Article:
Immunocytochemical detection of phosphatidylinositol 3-kinase activation by insulin and leptin.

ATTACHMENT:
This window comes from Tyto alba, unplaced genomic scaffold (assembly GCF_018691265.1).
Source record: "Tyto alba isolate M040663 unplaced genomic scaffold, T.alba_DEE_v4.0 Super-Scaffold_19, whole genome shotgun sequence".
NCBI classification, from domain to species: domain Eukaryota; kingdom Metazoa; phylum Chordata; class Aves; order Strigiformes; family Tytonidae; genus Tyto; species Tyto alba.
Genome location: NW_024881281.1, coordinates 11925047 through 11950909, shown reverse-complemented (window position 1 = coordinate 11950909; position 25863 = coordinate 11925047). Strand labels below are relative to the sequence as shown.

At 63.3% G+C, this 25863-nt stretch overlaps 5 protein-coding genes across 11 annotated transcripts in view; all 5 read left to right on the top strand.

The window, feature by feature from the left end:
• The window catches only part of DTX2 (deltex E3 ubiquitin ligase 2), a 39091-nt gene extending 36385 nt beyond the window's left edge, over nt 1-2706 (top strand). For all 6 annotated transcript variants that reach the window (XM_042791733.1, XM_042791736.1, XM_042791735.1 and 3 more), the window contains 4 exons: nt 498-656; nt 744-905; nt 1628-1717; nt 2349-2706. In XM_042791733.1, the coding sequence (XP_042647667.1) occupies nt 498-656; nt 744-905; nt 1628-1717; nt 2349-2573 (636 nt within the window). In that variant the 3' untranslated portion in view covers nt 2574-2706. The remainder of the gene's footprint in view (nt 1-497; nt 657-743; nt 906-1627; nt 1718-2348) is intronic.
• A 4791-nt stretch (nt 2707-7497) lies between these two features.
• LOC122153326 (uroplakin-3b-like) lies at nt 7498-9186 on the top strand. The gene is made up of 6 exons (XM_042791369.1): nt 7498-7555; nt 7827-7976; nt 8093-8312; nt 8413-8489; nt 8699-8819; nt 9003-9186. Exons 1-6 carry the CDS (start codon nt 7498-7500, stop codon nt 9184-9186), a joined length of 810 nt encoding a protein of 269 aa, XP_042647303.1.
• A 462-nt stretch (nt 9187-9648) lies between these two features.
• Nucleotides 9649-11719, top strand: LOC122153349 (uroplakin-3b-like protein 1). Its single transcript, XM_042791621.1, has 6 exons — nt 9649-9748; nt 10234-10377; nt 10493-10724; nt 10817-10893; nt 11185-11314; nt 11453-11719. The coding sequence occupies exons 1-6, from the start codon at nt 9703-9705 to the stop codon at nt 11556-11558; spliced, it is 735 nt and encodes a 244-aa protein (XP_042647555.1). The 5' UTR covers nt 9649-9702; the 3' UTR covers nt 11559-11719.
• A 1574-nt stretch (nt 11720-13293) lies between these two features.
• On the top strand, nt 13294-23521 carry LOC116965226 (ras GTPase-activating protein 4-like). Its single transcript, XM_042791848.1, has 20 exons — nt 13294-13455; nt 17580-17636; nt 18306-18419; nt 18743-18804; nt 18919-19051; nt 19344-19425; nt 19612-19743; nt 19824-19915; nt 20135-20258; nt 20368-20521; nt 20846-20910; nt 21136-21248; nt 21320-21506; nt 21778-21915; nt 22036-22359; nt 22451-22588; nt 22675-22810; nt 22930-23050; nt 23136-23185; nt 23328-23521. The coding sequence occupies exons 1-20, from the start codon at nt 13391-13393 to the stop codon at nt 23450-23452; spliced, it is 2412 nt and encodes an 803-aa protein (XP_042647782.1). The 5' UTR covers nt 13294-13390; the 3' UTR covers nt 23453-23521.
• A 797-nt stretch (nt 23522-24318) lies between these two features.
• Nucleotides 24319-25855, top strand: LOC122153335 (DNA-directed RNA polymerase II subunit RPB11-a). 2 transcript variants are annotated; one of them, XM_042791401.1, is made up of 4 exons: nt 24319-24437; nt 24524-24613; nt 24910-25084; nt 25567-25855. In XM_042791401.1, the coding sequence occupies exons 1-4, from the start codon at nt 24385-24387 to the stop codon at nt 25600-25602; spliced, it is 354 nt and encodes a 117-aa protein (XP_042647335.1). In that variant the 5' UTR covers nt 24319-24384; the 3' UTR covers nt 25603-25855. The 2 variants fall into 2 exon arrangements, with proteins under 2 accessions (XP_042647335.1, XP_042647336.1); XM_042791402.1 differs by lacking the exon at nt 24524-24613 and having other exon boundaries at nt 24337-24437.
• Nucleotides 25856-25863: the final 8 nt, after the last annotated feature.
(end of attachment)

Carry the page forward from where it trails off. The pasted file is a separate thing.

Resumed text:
Intracellular signaling mediated by phosphatidylinositol 3-kinase (PI3K) is important for a number of cellular processes and is stimulated by a variety of hormones, including insulin and leptin. A histochemical method for assessment of PI3K signaling would be an important advance in identifying specific cells in histologically complex organs that are regulated by growth factors and peptide hormones. However, current methods for detecting PI3K activity require either homogenization of the tissue or cells or the ability to transfect probes that bind to phosphatidylinositol 3,4,5 trisphosphate (PIP3), the reaction product of PI3K catalysis. Here we report the validation of an immunocytochemical method to detect changes in PI3K activity, using a recently developed monoclonal antibody to PIP3, in paraformaldehyde-fixed bovine aortic endothelial cells (BAECs) in culture and in hepatocytes of intact rat liver. Treatment with either insulin or leptin increased BAEC PIP3 immunoreactivity, and these effects were blocked by pretreatment with PI3K inhibitors. Furthermore, infusion of insulin into the hepatic portal vein of fasted rats caused an increase of PIP3 immunostaining in hepatocytes that was associated with increased serine phosphorylation of the downstream signaling molecule protein kinase B/Akt (PKB/Akt). We conclude that immunocytochemical PIP3 staining can detect changes in PI3K activation induced by insulin and leptin in cell culture and intact liver.